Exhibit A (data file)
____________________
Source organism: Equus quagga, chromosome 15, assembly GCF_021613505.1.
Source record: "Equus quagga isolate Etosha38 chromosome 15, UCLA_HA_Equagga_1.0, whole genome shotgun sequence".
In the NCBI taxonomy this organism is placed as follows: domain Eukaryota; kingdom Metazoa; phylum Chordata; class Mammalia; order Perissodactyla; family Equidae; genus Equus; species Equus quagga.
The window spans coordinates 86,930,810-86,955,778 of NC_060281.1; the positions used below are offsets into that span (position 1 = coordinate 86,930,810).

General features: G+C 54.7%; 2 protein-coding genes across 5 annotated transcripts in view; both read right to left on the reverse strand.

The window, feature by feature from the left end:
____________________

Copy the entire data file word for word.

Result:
Source organism: Equus quagga, chromosome 15, assembly GCF_021613505.1.
Source record: "Equus quagga isolate Etosha38 chromosome 15, UCLA_HA_Equagga_1.0, whole genome shotgun sequence".
In the NCBI taxonomy this organism is placed as follows: domain Eukaryota; kingdom Metazoa; phylum Chordata; class Mammalia; order Perissodactyla; family Equidae; genus Equus; species Equus quagga.
The window spans coordinates 86,930,810-86,955,778 of NC_060281.1; the positions used below are offsets into that span (position 1 = coordinate 86,930,810).

General features: G+C 54.7%; 2 protein-coding genes across 5 annotated transcripts in view; both read right to left on the reverse strand.

The window, feature by feature from the left end: